I am certain that plans are already in the works to trot out Richard Martinez, the grieving father of one of the victims of killer Elliot Rodger in his murderous rampage at the University of California in Santa Barbara, for service in hearings, at rallies, for fund-raisers, at protests and in anti-gun ads. The emotionally distraught father provided a ready-made media sound chomp in his CNN rant against anyone and anything that have, in his mind, prevented radical restrictions on guns, those who, in his view, contributed to the death of his son.
“What has changed? Have we learned nothing? These things are going to continue until somebody does something, so where the hell is the leadership? Where the hell are these people we elect to Congress that we spend so much money on? These people are getting rich sitting in Congress, what do they do? They don’t take care of our kids.My kid died because nobody responded to what happened at Sandy Hook. Those parents lost little kids. It’s bad enough that I lost my 20-year-old, but I had 20 years with my son, that’s all I’ll have. But those people lost their children at six and seven years old. How do you think they feel? And who’s talking to them now? Who is doing anything for them now? Who is standing up for those kids that died back then in an elementary school? Why wasn’t something done? It’s outrageous!”
I don’t blame Martinez for how he feels, but I will blame those who exploit him, and I know there is no chance that they won’t.
In 2013, we all saw how every Sandy Hook parent who was sufficiently enraged and camera-worthy fueled the shameless drive to use fear-mongering and exaggeration in the push to finally gut the Second Amendment, as anti-gun activists have so long wanted to do. Martinez is perfect, just as Cindy Sheehan, destroyed because her soldier son died in a war, was custom-fit for pacifists and anti-war advocates, just as a brain-damaged Gabby Giffords was ideal to have recite child-like generalities against firearms in Congress. Continue reading
Here I was, naively thinking that the threatened jailing of a student for resisting a teacher’s efforts to make him remove his T-shirt with the image of a rifle on it was the most shocking proof of how imperiled free thought and expression are in today’s fearful, dim-witted and child abuse-rationalizing America. Then this jaw-dropping story came across my screen, and I realized that the situation is far worse than I imagined or could imagine—and I have a pretty good imagination.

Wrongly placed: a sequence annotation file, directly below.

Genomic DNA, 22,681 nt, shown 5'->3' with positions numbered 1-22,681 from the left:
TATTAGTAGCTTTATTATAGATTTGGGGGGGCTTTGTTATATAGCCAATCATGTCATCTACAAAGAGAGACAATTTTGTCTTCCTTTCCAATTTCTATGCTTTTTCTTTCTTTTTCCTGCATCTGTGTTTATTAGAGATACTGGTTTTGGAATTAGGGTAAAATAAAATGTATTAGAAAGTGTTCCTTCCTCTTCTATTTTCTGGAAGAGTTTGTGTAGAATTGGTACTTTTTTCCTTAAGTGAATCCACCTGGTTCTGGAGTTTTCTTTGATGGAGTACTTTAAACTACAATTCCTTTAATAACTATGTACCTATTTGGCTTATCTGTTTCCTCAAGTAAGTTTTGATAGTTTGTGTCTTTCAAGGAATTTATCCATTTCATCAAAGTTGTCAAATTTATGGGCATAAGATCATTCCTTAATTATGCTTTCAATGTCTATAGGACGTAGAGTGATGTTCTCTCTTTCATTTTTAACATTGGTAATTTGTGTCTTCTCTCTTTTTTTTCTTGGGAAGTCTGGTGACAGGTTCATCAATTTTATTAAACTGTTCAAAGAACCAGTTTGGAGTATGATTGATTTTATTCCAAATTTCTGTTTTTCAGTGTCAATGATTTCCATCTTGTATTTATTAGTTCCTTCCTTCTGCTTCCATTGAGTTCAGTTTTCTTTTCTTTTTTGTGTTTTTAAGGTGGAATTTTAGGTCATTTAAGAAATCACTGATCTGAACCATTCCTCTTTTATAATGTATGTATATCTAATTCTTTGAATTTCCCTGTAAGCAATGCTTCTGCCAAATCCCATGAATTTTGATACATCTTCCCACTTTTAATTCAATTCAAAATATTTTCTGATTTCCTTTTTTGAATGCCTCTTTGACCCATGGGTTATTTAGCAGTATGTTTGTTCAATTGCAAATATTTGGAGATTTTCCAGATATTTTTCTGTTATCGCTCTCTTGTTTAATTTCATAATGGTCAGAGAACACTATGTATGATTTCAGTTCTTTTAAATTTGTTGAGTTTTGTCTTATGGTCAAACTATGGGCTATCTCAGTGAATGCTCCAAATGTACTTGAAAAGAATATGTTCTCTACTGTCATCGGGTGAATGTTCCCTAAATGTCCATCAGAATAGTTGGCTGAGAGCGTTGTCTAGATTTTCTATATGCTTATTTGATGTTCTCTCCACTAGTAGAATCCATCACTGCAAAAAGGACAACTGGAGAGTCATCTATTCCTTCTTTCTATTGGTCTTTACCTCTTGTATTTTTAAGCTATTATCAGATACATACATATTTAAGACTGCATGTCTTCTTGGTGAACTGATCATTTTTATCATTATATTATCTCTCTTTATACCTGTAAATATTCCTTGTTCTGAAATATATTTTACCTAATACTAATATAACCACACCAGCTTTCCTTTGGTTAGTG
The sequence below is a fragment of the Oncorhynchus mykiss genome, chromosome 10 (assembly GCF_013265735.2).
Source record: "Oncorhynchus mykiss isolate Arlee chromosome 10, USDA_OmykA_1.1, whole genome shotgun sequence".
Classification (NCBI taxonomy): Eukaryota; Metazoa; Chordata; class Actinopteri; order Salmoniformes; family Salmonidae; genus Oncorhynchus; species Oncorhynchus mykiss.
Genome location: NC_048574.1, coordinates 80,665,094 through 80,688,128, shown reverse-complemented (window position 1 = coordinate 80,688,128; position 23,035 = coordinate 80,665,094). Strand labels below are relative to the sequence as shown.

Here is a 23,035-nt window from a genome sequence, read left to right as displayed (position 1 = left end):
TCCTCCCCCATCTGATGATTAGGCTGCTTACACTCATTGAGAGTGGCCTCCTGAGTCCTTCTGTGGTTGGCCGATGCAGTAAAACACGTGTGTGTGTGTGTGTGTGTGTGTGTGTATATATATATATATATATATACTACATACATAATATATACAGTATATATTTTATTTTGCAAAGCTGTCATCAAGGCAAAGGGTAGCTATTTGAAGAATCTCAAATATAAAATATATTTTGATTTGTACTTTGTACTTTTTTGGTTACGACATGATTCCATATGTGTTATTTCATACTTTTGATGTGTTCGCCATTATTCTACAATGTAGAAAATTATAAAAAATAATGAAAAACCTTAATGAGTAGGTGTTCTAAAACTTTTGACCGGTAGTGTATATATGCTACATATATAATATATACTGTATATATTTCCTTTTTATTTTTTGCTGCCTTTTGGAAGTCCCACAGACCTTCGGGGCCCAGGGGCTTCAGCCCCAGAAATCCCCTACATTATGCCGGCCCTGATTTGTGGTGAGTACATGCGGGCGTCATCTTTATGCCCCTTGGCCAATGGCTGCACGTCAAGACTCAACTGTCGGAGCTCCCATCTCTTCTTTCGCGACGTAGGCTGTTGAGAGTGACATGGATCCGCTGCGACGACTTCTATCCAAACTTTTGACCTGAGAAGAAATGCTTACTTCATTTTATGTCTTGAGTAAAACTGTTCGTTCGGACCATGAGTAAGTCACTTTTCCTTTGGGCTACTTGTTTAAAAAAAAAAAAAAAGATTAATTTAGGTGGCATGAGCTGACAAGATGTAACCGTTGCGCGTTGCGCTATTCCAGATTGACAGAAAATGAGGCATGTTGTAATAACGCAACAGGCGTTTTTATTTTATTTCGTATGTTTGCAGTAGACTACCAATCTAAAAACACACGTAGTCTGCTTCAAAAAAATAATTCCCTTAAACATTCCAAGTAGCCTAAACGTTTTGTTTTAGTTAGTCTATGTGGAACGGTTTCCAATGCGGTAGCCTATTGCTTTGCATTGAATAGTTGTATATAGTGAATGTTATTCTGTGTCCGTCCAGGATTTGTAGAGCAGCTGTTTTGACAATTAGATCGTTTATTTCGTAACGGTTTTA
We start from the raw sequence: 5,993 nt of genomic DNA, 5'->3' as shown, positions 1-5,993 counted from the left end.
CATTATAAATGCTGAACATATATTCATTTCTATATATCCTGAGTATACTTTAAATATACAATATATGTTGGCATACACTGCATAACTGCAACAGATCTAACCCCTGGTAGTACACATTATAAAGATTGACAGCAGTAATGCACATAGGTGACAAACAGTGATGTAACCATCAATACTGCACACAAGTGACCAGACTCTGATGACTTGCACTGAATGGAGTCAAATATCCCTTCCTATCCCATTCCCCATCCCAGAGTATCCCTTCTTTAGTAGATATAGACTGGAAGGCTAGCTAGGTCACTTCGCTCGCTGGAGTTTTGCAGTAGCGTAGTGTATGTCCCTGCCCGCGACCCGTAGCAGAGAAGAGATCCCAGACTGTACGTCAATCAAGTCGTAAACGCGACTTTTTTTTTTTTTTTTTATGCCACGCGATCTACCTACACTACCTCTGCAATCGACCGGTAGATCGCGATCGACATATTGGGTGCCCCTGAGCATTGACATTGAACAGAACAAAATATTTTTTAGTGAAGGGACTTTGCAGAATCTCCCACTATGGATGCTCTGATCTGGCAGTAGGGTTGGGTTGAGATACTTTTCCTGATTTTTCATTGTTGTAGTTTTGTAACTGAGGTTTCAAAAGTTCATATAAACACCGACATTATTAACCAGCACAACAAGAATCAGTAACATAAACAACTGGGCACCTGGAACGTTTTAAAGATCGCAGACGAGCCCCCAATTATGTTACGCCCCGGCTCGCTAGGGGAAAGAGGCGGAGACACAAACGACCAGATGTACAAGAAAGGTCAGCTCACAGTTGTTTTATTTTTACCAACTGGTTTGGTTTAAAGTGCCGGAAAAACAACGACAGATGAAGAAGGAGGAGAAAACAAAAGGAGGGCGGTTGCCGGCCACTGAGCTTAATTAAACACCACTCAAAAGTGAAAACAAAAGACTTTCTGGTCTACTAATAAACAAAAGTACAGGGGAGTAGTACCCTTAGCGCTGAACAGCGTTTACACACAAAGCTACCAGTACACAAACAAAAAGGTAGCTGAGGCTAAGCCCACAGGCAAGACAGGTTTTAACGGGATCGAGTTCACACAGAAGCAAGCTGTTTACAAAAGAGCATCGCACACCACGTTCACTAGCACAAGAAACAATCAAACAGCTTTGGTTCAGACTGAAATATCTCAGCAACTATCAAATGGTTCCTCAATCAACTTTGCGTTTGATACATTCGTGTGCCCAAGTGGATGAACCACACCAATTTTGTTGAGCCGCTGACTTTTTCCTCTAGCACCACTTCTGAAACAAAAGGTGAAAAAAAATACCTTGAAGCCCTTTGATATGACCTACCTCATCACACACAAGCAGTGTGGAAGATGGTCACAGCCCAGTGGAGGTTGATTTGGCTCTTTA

Now the question is, I think, this: what are we going to do about it?
Nineteen-year-old Justin Carter has been in prison, since March. You will not believe why, or perhaps, being both paranoid and right, you will. A Facebook friend and video game pal described him in an exchenge as “crazy” and “messed up in the head,” and Carter replied, with sarcasm detectible by anyone who isn’t an SS officer. “Oh yeah, I’m real messed up in the head, I’m going to go shoot up a school full of kids and eat their still, beating hearts. lol. jk.” A Canadian busybody read the exchange, and decided to report Justin to the Austin police, who then arrested him–he was 18 at the time—searched his family’s house, and charged him with making a “terroristic threat.” Continue reading
“Kidding, kids! Just a drill!”
You see, there really are consequences to our political leaders’ irresponsible fear-mongering. People still tend to believe and trust our leaders, the fools, and when prominent ones like President Obama and Diane Feinstein, aided and abetted by hysterical media voices like Piers Morgan and blathering celebrities like Jim Carrey, exploit the deaths of small children in a tragic school shooting to use fear rather than reason to pass additional gun regulations, it isn’t surprising that members of the public get frightened. This is supposed to cause them to push their representatives for gun measures that, in truth, have little to do with preventing school shootings, but it also causes them to act irrationally. Reckless conduct and cynical legislative strategies have consequences.
At Pine Eagle Charter School in tiny (population 288) Halfway, Oregon, administrators thought the risk of another Adam Lanza shooting up their small school was so serious that it justified staging an unannounced massacre drill. Two masked men wearing hoodies and wielding handguns burst into a meeting room full of teachers and opened fire, with blanks. Not that the terrified teachers knew that, until it was clear to them that they had been shot and weren’t dead. Continue reading